How does the body become a political symbol in various moments of revolt and uprising? What can these experiences and representations tell us about the very possibility of change? What can it reveal about political economy, sex, gender, torture and brutality? This course seeks to answer these questions through a study of the histories of the body and revolution in the Middle East.  

Seikaly  
147G Gender and Power in Modern African History

Examination of gender, power, and authority among and between men and women in response to socioeconomic transformations in nineteenth- and twentieth-century Africa. Themes include interpretations of gender, organization of labor, the missionary project, the state, and colonial rule.  

Miescher  
151R Undergraduate Research Seminar in Latin American History

A research seminar in Latin American history. Students will conduct historical research in a seminar context, using both primary and secondary source materials, to produce an original and substantial research paper. Topics addressed: defining a research problem, identifying an original topic, conducting research, citing sources, and presenting results. Intensive writing required.  

Araiza Kokinis  
156A History of Mexico: Pre-Hispanic and Colonial Periods

The history of colonial New Spain, from California to Central America and from the Philippines to the Caribbean. Topics include pre-Columbian societies, including the Aztecs; the formation and development of colonial societies; religion; the economy; and global connections.  

Same course as LAIS 156A

Cobo  
159C Women in Twentieth Century American History

A continuation of History 159A. From 1900 to the present.  

Case  
161B Colonial and Revolutionary America

A social and political history of colonial and revolutionary America with emphasis on the interaction of Native Americans, Europeans, and African Americans. The course will combine lectures with discussion of both primary and secondary sources. From mid-eighteenth century to 1800.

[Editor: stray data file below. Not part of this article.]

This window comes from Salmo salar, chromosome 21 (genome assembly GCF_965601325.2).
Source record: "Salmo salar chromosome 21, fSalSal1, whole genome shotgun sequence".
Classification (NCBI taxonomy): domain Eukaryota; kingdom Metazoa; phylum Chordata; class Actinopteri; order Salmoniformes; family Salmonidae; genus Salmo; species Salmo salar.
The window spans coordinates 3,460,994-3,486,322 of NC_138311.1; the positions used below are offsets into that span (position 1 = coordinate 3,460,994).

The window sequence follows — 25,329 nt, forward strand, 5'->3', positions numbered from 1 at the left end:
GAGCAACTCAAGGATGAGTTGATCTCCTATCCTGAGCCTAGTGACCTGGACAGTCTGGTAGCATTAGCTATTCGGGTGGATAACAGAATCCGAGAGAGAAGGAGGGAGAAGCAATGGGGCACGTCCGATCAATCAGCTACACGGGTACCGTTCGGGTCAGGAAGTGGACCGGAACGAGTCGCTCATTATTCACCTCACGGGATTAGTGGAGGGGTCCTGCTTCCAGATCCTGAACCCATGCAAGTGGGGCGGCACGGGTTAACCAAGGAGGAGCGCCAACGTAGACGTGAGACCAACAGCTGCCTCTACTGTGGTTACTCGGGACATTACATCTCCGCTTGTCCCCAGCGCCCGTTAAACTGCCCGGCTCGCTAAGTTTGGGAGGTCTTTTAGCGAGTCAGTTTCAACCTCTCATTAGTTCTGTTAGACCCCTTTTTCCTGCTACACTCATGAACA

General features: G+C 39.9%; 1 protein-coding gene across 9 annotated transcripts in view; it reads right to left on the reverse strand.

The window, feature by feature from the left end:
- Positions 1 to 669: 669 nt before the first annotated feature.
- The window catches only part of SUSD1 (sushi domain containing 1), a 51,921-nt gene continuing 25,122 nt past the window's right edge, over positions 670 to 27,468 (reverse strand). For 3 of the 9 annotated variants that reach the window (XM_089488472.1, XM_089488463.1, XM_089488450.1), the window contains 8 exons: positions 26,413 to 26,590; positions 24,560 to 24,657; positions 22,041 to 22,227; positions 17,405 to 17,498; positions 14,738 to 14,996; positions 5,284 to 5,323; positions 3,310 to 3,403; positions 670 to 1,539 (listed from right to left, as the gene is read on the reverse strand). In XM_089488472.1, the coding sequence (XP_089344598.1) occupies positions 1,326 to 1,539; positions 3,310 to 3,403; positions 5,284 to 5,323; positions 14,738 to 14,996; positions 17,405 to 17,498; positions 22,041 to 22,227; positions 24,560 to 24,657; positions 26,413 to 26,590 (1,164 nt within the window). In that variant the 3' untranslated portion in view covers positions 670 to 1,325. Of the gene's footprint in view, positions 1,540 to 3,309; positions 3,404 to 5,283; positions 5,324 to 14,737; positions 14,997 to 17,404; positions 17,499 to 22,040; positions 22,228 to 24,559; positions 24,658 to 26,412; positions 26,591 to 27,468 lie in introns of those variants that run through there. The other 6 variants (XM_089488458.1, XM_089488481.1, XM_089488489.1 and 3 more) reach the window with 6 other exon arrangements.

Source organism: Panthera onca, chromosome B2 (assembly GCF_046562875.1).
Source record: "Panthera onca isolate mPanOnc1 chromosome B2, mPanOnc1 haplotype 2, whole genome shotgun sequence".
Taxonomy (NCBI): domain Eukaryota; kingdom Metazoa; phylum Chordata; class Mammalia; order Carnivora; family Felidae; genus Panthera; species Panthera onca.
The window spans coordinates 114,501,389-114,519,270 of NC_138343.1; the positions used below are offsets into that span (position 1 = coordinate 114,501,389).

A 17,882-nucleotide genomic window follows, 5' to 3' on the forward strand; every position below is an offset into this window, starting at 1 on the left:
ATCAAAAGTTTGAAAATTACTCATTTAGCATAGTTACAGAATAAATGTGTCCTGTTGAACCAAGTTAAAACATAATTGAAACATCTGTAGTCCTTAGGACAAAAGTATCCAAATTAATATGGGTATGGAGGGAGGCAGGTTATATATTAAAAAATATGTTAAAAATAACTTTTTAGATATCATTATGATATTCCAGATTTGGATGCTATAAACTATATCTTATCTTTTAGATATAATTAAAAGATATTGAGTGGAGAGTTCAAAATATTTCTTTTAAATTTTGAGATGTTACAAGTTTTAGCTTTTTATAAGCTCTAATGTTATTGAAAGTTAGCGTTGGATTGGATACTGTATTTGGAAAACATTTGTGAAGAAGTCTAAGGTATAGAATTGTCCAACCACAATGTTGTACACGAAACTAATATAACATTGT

Plane  
161R Undergraduate Research Seminar in Early American History

Students will conduct historical research in early American history in a seminar context. An original and substantial research paper is required.  

Plane  
164IB American Immigration

U.S. immigration history from the eighteenth to twentieth century. Examines forces that brought people from various parts of the globe to the U.S., their experiences in migrating and in subsequent generations, and enduring racial and ethnic hierarchies.  

Spickard  
166LB American Legal History

The history of the U.S. Supreme Court, legal thought, legal education and the legal profession since the late nineteenth century.

Zipperstein  
173T American Environmental History

Enrollment Comments: Same course as Environmental Studies 173.

Traces the history of American attitudes and behavior toward nature. Focus on wilderness, the conservation movement, and modern forms of environmentalism.
Adams  
174Q Capstone Seminar in Poverty, Inequality, and Social Justice

Capstone seminar for the Minor in Poverty, Inequality, and Social Justice. Students participate in structured discussion and in-depth reflection of the knowledge acquired through interdisciplinary coursework and internship experiences, to produce a final paper, series of essays or policy briefs, and/or other kinds of creative products in consultation with the course instructor. Students will present their work at a public symposium, providing an opportunity to hone their public speaking skills, while contributing to community understanding of how poverty and inequality can be addressed through purposive social research and action.

Cohen  
176R Undergraduate Research Seminar in the History of Drugs and Alcohol

Recommended Preparation: HIST 9 and WRIT 109HU

A research seminar that explores the role of alcohol and other drugs in everyday life; why different societies have regulated certain drugs more stringently than others; and how contested moralities have shaped conflict over drug regulation and enforcement. Students will conduct historical research in a seminar context, using both primary and secondary source materials, to produce an original and substantial research paper.  
Jacobson  
184R Undergraduate Research Seminar in Early Chinese History
Specific topics will differ from year to year. Through readings and discussion students will explore a topic or problem in the history of Pre-Modern China. The course will culminate with a 10-20 page research paper.
Zuo  
184A History of China
Enrollment Comments: Same course as Chinese 184A. Not open for credit to students who have completed History 186A or Chinese 186A.
 
Ancient China to 589ce.
Barbieri  
187S The Samurai

The samurai of Japan were a hereditary military class that evolved over a millennium. Course traces this history and clarifies the range of differences that separated samurai in each era as their roles and ideologies changed.